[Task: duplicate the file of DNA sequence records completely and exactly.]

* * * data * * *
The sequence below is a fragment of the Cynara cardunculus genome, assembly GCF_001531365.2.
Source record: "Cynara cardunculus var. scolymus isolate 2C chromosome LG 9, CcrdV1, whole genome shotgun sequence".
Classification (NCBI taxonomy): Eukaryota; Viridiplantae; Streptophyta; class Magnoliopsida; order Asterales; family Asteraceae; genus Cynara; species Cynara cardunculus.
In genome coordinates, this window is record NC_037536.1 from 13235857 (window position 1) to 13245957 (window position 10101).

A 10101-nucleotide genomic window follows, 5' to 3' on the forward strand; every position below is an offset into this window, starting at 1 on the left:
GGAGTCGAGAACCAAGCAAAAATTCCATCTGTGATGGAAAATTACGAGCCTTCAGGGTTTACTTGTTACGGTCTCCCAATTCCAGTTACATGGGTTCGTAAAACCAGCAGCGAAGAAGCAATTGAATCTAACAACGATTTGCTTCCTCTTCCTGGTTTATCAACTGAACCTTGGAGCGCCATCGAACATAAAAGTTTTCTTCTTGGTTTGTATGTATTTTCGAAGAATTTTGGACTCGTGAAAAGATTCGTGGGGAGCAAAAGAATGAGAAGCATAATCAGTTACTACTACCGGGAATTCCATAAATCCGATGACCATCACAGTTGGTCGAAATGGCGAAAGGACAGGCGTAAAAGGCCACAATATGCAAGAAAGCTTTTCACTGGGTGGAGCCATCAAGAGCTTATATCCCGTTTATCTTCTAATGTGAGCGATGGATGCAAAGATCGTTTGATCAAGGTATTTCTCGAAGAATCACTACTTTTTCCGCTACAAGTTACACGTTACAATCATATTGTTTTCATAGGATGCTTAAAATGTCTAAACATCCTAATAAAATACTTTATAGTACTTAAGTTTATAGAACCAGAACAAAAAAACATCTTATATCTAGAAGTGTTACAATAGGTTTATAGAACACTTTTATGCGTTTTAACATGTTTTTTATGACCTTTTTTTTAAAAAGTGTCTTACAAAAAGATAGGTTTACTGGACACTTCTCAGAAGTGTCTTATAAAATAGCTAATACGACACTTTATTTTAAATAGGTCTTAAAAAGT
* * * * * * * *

The sequence below is a fragment of the Cynara cardunculus genome, assembly GCF_001531365.2.
Source record: "Cynara cardunculus var. scolymus isolate 2C chromosome LG 9, CcrdV1, whole genome shotgun sequence".
Classification (NCBI taxonomy): Eukaryota; Viridiplantae; Streptophyta; class Magnoliopsida; order Asterales; family Asteraceae; genus Cynara; species Cynara cardunculus.
In genome coordinates, this window is record NC_037536.1 from 13235857 (window position 1) to 13245957 (window position 10101).

A 10101-nucleotide genomic window follows, 5' to 3' on the forward strand; every position below is an offset into this window, starting at 1 on the left:
GGAGTCGAGAACCAAGCAAAAATTCCATCTGTGATGGAAAATTACGAGCCTTCAGGGTTTACTTGTTACGGTCTCCCAATTCCAGTTACATGGGTTCGTAAAACCAGCAGCGAAGAAGCAATTGAATCTAACAACGATTTGCTTCCTCTTCCTGGTTTATCAACTGAACCTTGGAGCGCCATCGAACATAAAAGTTTTCTTCTTGGTTTGTATGTATTTTCGAAGAATTTTGGACTCGTGAAAAGATTCGTGGGGAGCAAAAGAATGAGAAGCATAATCAGTTACTACTACCGGGAATTCCATAAATCCGATGACCATCACAGTTGGTCGAAATGGCGAAAGGACAGGCGTAAAAGGCCACAATATGCAAGAAAGCTTTTCACTGGGTGGAGCCATCAAGAGCTTATATCCCGTTTATCTTCTAATGTGAGCGATGGATGCAAAGATCGTTTGATCAAGGTATTTCTCGAAGAATCACTACTTTTTCCGCTACAAGTTACACGTTACAATCATATTGTTTTCATAGGATGCTTAAAATGTCTAAACATCCTAATAAAATACTTTATAGTACTTAAGTTTATAGAACCAGAACAAAAAAACATCTTATATCTAGAAGTGTTACAATAGGTTTATAGAACACTTTTATGCGTTTTAACATGTTTTTTATGACCTTTTTTTTAAAAAGTGTCTTACAAAAAGATAGGTTTACTGGACACTTCTCAGAAGTGTCTTATAAAATAGCTAATACGACACTTTATTTTAAATAGGTCTTAAAAAGT